No matter the weight of my suitcase, I’ve always felt a kind of delight when coming out from the station onto the piazza, then turning down the Via Cavour, knowing that in a matter of minutes I would enter the majestic apartment building in which Ugo Vitagliano, avvocato, lived on one of the top floors. Ugo had been there for decades—his law offices on the fifth floor and his expansive apartment just above, on the sixth. When I met him, he had already been retired for a number of years, though he would occasionally take on some legal work for a friend or a friend of a friend. Though he had traveled a great deal—and in fact he spoke pretty good French—he was very much a Roman: born and bred in Rome, he had lived and worked there his whole life. He had handled real estate deals and divorces, had dealt with judges and criminals, had done pro bono work. He had been a young boy under Mussolini, a pre-adolescent during World War II, and had come of age during the hard years just after the War. He had seen enough bad people to be wary and enough good ones to still have some faith in humanity.

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Laurence de Looze publishes fiction, essays, and books on a variety of topics. A US native, he has lived in Canada for two decades. His fiction has appeared in Antioch Review, Glimmer Train, Ontario Review, and other journals, and his travel essay, “The Piano Is Always There: A Story of Lisbon,” was published in NER 35.4.

Mukund Belliappa

A Natural History of Colonialism

Nonfiction from NER 36.3

CurzonIn 1875 the Indian tiger (Panthera tigris) was rechristened the Royal Bengal Tiger—first by the Calcutta press and then by the rest of the world—in honor of the enthusiasm shown by the Prince of Wales, Edward VII, in hunting it during his eight-month tour of India. If naturalists seek a single event that doomed the fate of this species they could point to Edward’s expeditions. Of course, Edward alone cannot be blamed. Tiger hunting had always been a colonial favorite, and the Victorians (who devoured publications like The Oriental Shooting MagazineThe Bengal Sporting Magazine, and The Indian Sporting Review at clubs around India) had turned it into a rite of passage. Like any good politician or celebrity, Edward was merely stamping with approval a widely enjoyed sport. After Edward’s trip, however, a regrettable fashion took hold. While the Indian tiger had merely been hunted, the Royal Bengal Tiger was massacred.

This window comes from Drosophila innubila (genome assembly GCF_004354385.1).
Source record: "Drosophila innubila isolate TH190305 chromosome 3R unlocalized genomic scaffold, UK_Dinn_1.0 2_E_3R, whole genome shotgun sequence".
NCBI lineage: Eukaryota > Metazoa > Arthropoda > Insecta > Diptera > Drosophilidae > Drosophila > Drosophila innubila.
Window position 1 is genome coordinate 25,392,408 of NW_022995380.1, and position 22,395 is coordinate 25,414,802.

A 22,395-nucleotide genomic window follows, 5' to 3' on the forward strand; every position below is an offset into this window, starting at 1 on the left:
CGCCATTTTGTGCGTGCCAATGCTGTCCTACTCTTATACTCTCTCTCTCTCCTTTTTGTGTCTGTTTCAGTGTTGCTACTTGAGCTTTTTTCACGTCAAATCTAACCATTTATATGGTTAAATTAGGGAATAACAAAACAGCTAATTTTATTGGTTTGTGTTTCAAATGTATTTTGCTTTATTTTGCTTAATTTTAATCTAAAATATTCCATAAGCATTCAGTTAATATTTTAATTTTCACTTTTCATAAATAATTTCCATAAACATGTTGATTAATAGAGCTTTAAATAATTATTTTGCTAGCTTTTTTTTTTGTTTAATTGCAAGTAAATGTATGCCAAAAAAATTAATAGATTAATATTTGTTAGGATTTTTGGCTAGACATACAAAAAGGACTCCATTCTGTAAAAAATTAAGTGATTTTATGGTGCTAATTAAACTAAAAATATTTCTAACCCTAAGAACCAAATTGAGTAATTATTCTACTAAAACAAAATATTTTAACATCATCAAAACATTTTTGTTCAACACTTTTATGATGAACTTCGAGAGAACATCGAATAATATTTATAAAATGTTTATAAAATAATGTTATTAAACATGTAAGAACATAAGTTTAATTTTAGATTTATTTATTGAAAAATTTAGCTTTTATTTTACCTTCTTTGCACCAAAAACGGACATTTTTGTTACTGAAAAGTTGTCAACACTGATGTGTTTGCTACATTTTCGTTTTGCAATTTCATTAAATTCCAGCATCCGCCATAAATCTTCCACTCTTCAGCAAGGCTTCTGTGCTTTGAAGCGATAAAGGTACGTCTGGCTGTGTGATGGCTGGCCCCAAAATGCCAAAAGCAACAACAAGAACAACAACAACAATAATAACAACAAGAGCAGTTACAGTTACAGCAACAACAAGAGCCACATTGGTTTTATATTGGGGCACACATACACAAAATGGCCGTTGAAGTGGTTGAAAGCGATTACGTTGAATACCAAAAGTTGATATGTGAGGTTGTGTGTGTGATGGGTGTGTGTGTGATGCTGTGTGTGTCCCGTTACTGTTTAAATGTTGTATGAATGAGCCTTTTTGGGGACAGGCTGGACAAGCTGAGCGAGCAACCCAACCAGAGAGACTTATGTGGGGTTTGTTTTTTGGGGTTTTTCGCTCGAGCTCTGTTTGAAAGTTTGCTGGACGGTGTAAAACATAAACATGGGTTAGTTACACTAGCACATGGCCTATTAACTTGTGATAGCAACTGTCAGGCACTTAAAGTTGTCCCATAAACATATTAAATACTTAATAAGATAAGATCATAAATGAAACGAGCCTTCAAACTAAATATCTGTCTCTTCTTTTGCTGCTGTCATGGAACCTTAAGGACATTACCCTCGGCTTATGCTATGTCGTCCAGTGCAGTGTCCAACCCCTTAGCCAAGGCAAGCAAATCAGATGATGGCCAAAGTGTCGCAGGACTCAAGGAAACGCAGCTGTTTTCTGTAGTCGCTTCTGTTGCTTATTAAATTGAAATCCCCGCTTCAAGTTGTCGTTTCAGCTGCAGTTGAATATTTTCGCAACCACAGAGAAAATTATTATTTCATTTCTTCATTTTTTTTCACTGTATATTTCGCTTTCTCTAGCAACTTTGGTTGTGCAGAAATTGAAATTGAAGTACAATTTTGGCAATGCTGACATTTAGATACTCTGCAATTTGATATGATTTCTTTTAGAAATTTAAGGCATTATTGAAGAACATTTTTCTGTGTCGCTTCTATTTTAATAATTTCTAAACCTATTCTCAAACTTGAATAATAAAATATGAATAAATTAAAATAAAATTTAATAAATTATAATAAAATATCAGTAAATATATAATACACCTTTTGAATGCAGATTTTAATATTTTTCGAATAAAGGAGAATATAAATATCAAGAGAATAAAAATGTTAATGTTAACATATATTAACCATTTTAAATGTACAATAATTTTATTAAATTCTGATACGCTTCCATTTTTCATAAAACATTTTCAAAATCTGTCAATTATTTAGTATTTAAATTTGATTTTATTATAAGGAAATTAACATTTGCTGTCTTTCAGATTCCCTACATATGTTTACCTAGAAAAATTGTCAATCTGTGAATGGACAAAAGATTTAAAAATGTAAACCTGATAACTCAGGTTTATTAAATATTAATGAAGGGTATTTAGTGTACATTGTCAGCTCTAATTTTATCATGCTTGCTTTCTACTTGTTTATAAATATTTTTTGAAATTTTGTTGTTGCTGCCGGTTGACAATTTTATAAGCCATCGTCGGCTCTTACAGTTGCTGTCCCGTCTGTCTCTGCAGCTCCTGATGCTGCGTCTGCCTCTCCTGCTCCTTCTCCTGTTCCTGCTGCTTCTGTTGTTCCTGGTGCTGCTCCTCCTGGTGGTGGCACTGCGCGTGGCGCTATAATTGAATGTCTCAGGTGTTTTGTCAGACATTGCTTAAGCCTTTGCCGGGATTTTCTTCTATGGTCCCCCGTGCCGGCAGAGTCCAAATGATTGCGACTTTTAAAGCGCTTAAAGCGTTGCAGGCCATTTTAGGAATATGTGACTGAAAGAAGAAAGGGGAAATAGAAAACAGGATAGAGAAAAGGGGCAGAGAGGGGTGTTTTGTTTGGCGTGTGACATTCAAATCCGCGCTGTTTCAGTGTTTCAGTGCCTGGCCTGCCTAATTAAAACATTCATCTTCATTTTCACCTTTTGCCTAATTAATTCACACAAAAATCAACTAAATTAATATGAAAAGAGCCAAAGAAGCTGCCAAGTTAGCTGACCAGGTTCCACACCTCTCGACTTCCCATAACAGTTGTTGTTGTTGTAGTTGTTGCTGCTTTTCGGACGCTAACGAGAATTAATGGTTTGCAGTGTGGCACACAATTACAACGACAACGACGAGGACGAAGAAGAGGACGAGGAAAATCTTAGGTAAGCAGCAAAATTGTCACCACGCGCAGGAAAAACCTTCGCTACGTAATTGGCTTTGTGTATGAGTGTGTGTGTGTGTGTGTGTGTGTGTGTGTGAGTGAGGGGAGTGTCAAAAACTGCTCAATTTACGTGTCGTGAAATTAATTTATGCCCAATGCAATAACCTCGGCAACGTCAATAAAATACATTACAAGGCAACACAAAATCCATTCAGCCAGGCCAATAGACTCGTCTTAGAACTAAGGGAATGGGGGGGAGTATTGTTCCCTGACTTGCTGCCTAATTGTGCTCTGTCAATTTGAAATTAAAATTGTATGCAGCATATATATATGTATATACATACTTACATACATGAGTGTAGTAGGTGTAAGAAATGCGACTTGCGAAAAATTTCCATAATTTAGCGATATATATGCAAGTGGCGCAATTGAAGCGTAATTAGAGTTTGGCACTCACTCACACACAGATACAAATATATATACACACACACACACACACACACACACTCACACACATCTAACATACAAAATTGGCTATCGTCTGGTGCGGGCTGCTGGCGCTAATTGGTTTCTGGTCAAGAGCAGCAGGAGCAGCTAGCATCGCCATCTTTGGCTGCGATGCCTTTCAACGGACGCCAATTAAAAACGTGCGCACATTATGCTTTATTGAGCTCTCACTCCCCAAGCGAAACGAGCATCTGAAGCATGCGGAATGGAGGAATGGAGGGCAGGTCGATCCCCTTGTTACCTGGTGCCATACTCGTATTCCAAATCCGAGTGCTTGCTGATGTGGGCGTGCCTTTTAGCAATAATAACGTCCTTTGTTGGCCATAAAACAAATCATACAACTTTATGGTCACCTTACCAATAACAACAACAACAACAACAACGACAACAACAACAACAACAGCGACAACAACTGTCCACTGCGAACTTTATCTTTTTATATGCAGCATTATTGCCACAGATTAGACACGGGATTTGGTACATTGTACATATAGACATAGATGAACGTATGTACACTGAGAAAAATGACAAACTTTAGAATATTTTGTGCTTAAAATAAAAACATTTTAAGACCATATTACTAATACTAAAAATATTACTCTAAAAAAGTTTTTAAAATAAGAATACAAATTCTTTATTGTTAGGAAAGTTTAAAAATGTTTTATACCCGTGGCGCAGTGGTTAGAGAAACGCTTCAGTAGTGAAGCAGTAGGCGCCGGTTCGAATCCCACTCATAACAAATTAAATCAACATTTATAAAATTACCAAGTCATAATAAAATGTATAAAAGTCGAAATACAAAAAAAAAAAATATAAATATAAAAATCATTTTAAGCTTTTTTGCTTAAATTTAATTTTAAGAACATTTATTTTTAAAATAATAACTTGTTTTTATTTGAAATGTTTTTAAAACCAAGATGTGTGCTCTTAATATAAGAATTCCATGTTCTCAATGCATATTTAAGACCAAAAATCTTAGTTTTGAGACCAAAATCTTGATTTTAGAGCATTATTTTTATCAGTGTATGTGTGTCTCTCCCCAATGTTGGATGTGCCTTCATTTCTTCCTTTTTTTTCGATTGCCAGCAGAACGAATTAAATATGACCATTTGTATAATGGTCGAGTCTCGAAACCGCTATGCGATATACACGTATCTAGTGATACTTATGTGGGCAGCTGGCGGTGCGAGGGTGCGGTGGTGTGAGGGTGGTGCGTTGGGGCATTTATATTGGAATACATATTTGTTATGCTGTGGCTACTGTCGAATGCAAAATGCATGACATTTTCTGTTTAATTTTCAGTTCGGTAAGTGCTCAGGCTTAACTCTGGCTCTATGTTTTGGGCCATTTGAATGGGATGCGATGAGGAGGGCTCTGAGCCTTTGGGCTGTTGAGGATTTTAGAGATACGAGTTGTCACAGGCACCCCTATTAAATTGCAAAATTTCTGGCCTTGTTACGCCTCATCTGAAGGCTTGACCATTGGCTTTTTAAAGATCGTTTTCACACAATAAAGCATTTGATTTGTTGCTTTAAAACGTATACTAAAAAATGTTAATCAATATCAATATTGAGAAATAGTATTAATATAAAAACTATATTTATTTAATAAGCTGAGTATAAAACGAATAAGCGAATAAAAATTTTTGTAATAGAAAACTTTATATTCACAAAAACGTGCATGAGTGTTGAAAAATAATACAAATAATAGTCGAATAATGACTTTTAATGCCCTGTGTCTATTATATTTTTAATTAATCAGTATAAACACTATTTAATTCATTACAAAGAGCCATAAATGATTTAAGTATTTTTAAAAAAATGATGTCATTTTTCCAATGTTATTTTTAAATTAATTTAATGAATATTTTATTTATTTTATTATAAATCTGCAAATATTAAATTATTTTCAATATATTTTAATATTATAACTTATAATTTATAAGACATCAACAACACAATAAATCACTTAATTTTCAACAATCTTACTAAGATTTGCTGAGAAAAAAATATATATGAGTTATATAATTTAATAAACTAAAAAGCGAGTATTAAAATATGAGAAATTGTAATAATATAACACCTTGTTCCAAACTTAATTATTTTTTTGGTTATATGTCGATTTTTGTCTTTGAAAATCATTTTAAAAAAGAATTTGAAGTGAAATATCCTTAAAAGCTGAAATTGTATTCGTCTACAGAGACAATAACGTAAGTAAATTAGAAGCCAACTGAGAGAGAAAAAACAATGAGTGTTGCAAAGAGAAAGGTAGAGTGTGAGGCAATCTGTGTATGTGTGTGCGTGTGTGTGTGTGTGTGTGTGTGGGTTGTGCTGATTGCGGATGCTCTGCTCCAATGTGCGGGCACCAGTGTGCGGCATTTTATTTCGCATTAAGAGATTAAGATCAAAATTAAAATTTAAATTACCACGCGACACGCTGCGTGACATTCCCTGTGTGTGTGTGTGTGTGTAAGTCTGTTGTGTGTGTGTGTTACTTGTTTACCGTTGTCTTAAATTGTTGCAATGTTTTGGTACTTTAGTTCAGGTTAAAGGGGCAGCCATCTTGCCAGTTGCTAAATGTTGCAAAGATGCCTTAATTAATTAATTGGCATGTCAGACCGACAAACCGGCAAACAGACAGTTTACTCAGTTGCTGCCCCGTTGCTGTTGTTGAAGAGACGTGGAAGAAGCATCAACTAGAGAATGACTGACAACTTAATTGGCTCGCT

Perhaps the recent widespread availability of George Eastman’s cumbersome but portable camera also had something to do with it. Suddenly, all around the subcontinent, Victorians were eager to be photographed with their feet proudly planted on “Stripes.” What is sport without measurements and records? Rowland Ward’s The Sportsman’s Handbook to Practical Collecting, Preserving, and Artistic Setting-up of Trophies and Specimens (first published in 1880 with new editions almost every year through the end of the century) carried instructions on how to arrange the tiger’s carcass for measurement. The dead beast was to be tugged (at the nose and tail) to a straight line before fixing the four pegs: the tip and root of the tail, the nape of the neck and the nose.